The Anonymous Widower

Summing Up Karlsruhe’s Tram-Trains

Karlsruhe invented the tram-train and running them under the Karlsruhe model.

It’s a bit like having a vehicle that can go anywhere in your city carrying a couple of hundred people, where there is a railway or tram track.

The only other vehicle that offers a similar flexibility is a bus, but buses are less eco-friendly and they are difficult to make all electric.

Karlsruhe incidentally, only seems to have a few buses and you will notice in Building A Tram-Train Tunnel In Karlruhe, how few cars and taxis there are. So are all the people on foot or in the tram-trains?

Surely, the great thing about a tram-train network like Karlsruhe, is that once the main tracks are laid and electrified, as they will be in Karlsruhe, once the tunnel is open, your biggest improvements come by adding more and better vehicles to the routes.

I went to Karlsruhe to see The Latest Citylink Tram-Trains In Karlsruhe, as they are similar to those being introduced in Sheffield.

According to this article in the Internation Railway Journal, the city has just ordered another twenty five of these tram-trains.

On return from Dubrovnik I found this article on Global Rail News, which says that they’ve also ordered another twelve Flexity Swift tram-trains from Bombardier.

If you want to see what a low-floor Flexity-Swift looks like, go to Croydon. I don’t think that the London Tramlink could use tram-trains, as all the rail lines in South London are third-rail, but don’t underestimate engineers. You probably couldn’t have the automatic voltage changeover that you get with overhead wires.

Both these batches are low-floor, so expect one of the developments over the next few years in Karlsruhe is that more trams become low-floor. Obviously, some stations won’t be able to be modified, so the network probably won’t become 100% low-floor.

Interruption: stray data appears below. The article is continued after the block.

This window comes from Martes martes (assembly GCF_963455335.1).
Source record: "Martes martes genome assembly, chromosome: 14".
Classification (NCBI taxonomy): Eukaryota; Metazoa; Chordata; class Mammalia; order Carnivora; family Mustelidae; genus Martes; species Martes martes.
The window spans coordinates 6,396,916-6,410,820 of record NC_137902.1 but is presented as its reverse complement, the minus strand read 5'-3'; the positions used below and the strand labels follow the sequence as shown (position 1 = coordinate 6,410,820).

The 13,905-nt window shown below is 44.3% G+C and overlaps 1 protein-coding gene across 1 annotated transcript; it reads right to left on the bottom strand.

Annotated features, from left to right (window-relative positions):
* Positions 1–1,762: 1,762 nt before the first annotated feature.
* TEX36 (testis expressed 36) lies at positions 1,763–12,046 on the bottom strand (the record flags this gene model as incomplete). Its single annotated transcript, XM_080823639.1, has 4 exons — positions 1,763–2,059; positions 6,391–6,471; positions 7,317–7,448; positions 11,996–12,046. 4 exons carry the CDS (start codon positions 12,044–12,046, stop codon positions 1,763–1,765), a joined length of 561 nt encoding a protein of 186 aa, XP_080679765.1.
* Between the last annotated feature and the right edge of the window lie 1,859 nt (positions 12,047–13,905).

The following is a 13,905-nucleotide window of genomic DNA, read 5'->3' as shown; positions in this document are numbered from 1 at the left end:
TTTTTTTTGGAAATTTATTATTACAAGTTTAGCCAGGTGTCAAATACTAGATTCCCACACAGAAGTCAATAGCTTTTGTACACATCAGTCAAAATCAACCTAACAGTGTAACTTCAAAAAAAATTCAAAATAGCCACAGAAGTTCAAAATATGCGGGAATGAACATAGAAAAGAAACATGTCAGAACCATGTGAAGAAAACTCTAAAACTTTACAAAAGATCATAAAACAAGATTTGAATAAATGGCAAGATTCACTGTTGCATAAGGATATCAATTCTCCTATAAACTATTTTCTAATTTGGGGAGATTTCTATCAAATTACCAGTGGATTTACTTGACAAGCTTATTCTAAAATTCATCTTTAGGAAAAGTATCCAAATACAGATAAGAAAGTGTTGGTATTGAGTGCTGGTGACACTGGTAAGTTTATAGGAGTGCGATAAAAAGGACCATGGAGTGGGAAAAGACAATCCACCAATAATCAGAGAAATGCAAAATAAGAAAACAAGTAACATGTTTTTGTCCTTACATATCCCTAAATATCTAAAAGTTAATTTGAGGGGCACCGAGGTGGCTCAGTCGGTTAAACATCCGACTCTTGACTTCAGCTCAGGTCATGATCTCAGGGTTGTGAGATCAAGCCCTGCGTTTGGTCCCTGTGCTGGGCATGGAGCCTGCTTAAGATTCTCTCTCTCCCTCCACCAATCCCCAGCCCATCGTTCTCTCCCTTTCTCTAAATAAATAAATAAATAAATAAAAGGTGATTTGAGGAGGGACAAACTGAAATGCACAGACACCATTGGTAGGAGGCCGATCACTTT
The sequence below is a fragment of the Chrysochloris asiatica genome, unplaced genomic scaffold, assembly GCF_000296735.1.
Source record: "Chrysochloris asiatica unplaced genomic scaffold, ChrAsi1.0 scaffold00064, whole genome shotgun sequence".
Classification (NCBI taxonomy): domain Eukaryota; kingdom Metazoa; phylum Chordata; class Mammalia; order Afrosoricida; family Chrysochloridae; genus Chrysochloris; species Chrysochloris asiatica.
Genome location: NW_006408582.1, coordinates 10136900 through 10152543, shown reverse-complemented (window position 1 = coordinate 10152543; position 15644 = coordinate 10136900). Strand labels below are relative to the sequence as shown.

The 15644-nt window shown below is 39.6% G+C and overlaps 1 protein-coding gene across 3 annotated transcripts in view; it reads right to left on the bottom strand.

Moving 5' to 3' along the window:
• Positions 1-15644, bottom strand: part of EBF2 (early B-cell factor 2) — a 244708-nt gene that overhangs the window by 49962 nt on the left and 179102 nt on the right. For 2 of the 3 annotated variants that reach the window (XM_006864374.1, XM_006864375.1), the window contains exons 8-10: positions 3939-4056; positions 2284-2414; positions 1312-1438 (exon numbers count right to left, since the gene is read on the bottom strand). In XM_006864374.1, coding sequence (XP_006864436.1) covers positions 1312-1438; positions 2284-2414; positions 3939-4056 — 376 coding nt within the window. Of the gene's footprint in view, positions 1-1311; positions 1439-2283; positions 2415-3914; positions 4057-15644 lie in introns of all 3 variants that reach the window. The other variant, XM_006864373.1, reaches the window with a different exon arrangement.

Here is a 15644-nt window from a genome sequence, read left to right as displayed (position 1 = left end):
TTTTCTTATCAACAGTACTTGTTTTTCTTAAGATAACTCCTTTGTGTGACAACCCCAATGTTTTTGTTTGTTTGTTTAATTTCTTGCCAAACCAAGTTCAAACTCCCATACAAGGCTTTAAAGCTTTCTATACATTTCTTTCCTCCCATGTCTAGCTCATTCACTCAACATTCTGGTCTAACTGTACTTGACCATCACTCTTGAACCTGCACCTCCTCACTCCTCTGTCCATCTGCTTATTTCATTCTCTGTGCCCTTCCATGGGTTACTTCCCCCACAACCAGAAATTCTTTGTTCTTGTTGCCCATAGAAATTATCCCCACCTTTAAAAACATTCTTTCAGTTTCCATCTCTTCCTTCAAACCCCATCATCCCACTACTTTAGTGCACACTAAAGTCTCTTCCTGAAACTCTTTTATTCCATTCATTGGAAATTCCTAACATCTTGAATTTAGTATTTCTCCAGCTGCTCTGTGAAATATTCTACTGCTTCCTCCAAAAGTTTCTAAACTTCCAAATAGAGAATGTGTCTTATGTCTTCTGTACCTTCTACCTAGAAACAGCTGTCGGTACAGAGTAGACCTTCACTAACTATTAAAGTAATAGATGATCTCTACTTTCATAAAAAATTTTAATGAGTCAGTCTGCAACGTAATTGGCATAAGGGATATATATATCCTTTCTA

Are Karlsruhe playing this network expansion in a very canny way?

They now have a specification for a vehicle than can work all lines in its network.

  • Dual voltage of 750 VDC and 15 kVAC.
  • Low floor or adapted to railway and tram stations.
  • A defined loading gauge.
  • A preferred seating layout.

It strikes me that there will be several manufacturers, who would like to supply Karlsruhe, as they obviously know what works, as they invented the standard.

Karlsruhe also has the advantage in that the tram-trains they don’t want probably have a good residual value, as if say a city wants to built a tram-train network, provided that they obey Karlsruhe’s rules, then the tram-trains can be delivered and after testing, start a service.

The only problem is that Germany’s non-standard 15 kVAC may need to be changed to perhaps 25 KVAC. But that would probably be more affordable than buying a whole fleet of new tram-trains.

May 21, 2016 - Posted by | Transport/Travel | , , ,

1 Comment »

  1. Wonderful

    Comment by theitinerary1 | May 22, 2016 | Reply

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